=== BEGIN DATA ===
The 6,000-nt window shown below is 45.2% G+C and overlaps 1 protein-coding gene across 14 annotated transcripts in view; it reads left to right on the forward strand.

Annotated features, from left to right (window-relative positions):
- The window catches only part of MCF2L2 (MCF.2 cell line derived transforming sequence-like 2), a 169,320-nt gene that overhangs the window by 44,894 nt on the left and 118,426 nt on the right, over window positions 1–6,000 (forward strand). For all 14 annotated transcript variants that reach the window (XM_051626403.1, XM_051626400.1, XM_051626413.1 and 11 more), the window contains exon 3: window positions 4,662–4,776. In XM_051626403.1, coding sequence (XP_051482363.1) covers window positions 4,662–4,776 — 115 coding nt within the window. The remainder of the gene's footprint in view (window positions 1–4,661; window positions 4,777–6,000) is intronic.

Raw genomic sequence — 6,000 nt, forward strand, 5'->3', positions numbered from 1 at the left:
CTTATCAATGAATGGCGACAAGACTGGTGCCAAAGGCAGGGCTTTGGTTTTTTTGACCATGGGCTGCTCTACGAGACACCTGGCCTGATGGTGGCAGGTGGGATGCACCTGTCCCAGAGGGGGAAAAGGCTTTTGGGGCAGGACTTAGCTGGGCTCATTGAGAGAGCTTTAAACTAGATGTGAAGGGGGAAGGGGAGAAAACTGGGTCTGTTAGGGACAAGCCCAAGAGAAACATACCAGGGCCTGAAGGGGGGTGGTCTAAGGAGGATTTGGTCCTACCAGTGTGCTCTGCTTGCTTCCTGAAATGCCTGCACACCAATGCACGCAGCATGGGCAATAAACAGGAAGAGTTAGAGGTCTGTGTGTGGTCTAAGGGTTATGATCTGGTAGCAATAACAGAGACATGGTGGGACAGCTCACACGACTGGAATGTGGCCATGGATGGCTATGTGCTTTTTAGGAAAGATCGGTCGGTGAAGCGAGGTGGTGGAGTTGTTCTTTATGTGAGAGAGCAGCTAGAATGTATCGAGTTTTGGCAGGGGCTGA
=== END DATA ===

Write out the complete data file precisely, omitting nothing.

The 6,000-nt window shown below is 45.2% G+C and overlaps 1 protein-coding gene across 14 annotated transcripts in view; it reads left to right on the forward strand.

Annotated features, from left to right (window-relative positions):
- The window catches only part of MCF2L2 (MCF.2 cell line derived transforming sequence-like 2), a 169,320-nt gene that overhangs the window by 44,894 nt on the left and 118,426 nt on the right, over window positions 1–6,000 (forward strand). For all 14 annotated transcript variants that reach the window (XM_051626403.1, XM_051626400.1, XM_051626413.1 and 11 more), the window contains exon 3: window positions 4,662–4,776. In XM_051626403.1, coding sequence (XP_051482363.1) covers window positions 4,662–4,776 — 115 coding nt within the window. The remainder of the gene's footprint in view (window positions 1–4,661; window positions 4,777–6,000) is intronic.

Raw genomic sequence — 6,000 nt, forward strand, 5'->3', positions numbered from 1 at the left:
CTTATCAATGAATGGCGACAAGACTGGTGCCAAAGGCAGGGCTTTGGTTTTTTTGACCATGGGCTGCTCTACGAGACACCTGGCCTGATGGTGGCAGGTGGGATGCACCTGTCCCAGAGGGGGAAAAGGCTTTTGGGGCAGGACTTAGCTGGGCTCATTGAGAGAGCTTTAAACTAGATGTGAAGGGGGAAGGGGAGAAAACTGGGTCTGTTAGGGACAAGCCCAAGAGAAACATACCAGGGCCTGAAGGGGGGTGGTCTAAGGAGGATTTGGTCCTACCAGTGTGCTCTGCTTGCTTCCTGAAATGCCTGCACACCAATGCACGCAGCATGGGCAATAAACAGGAAGAGTTAGAGGTCTGTGTGTGGTCTAAGGGTTATGATCTGGTAGCAATAACAGAGACATGGTGGGACAGCTCACACGACTGGAATGTGGCCATGGATGGCTATGTGCTTTTTAGGAAAGATCGGTCGGTGAAGCGAGGTGGTGGAGTTGTTCTTTATGTGAGAGAGCAGCTAGAATGTATCGAGTTTTGGCAGGGGCTGA